The government on 20 November 2019 announced that it is willing to give up on its stake in various public sector companies as a part of its plan to boost the ailing economy which has seen fresh lows of late. Surprisingly, the government is even willing to do away with the management and administration of these companies.
The government is looking for buyers of popular public sector undertakings such as Shipping Corporation of India (SCI), Bharat Petroleum Corporation Ltd (BPCL), and Container Corporation of India Ltd (CONCOR). The sale of the government’s stake in these companies will result in buyers gaining control over the management.
The government is willing to give up its full stake in the North Eastern Electric Power Corporation Limited (NEEPCO) and 74.2% of its stake in the Tehri Hydro Development Corporation of India (THDC India Limited). The government’s stakes in these companies will be taken over by NTPC Ltd, which is another public sector undertaking company.
Strategic sales are when the government cedes control over the management of a company to the buyer. Divestment deals are those in which the government’s stake is given up, but control over the management still belies with it. Divestment deals can either be made through direct deals or initial public offering.
Strategic sales are also different from those scenarios in which the government sells its majority of stake to another public sector company over which it has control. The history of disinvestment dates back to the era of liberalisation. A few of the most popular companies in which the government divested are Hindustan Zinc, Maruti, and Videsh Sanchar Nigam Limited.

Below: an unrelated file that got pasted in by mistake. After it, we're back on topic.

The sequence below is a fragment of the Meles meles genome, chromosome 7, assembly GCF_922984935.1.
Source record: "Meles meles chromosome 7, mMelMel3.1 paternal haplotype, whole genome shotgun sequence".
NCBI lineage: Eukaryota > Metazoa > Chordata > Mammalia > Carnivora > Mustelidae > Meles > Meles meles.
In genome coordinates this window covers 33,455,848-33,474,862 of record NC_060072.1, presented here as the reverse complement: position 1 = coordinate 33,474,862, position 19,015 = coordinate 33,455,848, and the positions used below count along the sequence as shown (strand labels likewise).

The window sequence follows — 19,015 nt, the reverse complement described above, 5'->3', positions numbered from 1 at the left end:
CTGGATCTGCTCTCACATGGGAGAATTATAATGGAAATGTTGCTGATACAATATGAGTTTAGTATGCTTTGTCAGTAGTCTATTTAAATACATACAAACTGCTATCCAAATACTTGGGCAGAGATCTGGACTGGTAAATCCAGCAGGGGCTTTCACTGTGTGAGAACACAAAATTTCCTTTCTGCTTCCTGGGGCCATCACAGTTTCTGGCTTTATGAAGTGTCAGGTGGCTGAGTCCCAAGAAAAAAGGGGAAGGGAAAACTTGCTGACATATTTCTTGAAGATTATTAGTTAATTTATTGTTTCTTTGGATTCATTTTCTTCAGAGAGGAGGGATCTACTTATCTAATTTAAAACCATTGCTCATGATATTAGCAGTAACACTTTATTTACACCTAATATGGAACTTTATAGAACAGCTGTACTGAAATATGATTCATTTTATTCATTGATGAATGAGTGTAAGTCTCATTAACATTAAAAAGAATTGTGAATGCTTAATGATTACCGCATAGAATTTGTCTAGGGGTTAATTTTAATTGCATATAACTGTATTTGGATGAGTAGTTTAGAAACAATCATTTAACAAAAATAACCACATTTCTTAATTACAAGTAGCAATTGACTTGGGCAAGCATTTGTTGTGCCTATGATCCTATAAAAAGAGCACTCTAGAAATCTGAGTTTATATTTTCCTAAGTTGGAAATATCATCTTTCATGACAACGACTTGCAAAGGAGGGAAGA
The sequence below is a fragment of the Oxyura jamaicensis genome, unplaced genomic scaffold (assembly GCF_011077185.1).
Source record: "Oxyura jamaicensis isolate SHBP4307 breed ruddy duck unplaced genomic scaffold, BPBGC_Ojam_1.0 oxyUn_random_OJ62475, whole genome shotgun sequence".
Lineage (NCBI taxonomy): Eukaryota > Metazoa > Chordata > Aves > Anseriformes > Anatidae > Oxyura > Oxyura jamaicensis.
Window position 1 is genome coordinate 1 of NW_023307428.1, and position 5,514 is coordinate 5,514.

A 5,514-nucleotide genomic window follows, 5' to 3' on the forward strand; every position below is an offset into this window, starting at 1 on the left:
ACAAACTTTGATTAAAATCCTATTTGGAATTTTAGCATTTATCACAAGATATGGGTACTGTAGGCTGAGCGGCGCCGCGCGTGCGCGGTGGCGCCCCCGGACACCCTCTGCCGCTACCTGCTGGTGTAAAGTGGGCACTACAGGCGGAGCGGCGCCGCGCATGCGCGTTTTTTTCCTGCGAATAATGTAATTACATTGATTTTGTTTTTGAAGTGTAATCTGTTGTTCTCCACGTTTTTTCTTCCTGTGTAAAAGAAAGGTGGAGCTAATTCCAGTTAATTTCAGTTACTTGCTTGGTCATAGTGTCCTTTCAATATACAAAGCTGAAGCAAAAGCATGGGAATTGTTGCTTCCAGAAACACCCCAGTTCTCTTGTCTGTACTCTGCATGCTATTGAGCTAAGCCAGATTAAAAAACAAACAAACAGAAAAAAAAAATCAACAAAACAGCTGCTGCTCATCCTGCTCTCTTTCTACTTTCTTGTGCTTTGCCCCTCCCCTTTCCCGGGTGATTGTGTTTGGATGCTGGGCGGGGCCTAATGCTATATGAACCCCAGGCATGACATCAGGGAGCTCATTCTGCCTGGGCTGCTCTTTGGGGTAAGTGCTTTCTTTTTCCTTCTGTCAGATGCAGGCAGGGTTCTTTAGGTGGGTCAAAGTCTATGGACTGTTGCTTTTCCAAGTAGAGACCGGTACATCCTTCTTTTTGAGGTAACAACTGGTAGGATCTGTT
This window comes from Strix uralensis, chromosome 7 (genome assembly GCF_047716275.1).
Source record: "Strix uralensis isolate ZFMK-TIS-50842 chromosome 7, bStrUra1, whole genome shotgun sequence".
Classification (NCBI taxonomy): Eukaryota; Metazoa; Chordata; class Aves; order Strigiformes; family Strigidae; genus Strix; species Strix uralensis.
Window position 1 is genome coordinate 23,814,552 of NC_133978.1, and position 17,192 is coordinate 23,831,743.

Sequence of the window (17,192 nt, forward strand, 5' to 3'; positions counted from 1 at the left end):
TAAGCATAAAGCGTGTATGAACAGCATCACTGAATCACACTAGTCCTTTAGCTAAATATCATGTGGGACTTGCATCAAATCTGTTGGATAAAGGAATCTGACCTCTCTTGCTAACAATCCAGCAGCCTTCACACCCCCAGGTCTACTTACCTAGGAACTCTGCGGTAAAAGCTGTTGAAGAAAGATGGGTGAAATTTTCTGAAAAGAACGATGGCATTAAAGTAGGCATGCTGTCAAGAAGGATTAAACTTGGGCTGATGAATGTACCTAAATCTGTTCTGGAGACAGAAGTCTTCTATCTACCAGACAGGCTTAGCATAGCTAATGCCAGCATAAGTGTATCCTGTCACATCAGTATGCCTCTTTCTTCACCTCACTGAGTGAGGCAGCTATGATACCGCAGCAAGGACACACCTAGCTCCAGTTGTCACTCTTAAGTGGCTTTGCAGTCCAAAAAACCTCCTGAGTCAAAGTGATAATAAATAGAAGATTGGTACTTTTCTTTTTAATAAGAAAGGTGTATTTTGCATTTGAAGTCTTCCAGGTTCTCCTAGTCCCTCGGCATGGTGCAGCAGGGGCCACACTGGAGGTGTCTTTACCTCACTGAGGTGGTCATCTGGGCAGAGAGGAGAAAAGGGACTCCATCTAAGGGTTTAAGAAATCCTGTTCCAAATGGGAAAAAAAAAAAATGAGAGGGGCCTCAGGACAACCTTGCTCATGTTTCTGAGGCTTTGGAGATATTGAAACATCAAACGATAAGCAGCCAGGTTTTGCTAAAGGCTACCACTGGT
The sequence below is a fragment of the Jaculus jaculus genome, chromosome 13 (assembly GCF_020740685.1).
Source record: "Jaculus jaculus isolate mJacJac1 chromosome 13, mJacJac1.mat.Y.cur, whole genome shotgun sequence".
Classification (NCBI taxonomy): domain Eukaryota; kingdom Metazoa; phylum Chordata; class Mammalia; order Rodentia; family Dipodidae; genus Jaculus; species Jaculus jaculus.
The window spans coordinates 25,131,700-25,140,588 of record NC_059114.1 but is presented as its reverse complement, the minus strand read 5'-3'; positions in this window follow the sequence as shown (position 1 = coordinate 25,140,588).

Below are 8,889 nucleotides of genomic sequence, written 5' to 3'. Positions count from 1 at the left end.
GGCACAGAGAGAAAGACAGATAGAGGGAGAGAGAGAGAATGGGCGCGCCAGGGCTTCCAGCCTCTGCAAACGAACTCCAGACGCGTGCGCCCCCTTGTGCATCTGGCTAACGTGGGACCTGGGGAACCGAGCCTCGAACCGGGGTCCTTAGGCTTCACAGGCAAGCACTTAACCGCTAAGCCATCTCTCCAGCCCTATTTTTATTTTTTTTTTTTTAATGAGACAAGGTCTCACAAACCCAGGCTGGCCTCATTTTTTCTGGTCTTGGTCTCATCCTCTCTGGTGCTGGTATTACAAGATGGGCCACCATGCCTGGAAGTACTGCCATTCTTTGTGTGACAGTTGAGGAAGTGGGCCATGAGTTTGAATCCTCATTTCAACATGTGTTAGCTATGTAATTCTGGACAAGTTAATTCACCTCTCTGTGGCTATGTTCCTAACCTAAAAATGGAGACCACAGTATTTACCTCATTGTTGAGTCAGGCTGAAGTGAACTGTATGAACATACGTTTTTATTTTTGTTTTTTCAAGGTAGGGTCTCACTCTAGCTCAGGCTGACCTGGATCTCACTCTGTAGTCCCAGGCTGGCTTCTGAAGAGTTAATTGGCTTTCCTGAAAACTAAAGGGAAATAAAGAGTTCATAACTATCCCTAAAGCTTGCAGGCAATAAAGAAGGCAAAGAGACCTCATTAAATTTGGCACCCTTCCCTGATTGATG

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The government, in its latest round of divestment, is looking to raise a sum around Rs 80,00,000 crore. If things go as planned, the government’s divestment value will amount to touch Rs 1.05 lakh crore in this fiscal year. The economic slowdown has taken its toll on the government’s earnings this year.
The collection of indirect tax has not touched the expected mark and is well below par. Keeping this in mind, the government announced a reduction in the corporate tax rate to push companies to payout dividends or to use the same to come up with new projects to create employment opportunities.
As the consumption has hit record low levels, the government may consider reducing the personal income tax rate to place more cash in the taxpayers’ hands. The result of lowering tax rates will ultimately lessen the government’s inflow of funds for its expenses and will reduce investments in social and realty sectors.
Furthermore, if the fiscal deficit goes helpless, then India will be in an awful position as the credit rating agencies will further lower the grade of investments in India. This will make it extremely difficult for Indian companies and the government to avail loans in foreign currencies.
Amidst an economic slowdown, the proceeds that the government would receive on selling its stake in the public sector companies will act as a cushion of comfort to the government. The current fiscal year has not been noteworthy for the government when it comes to its finances.
The Reserve Bank of India (RBI) has given the government a whopping Rs 1.76 lakh crore as dividend payout. However, the happiness was temporary as the government rolled out a reduction in the corporate tax rate to boost the ailing economy. This move will cost the government an annual loss of nearly Rs 1.45 lakh crore.
Hence, if the government can meet its divestment target this year, then it will provide the government with additional cash to cope with negative financial news of late.
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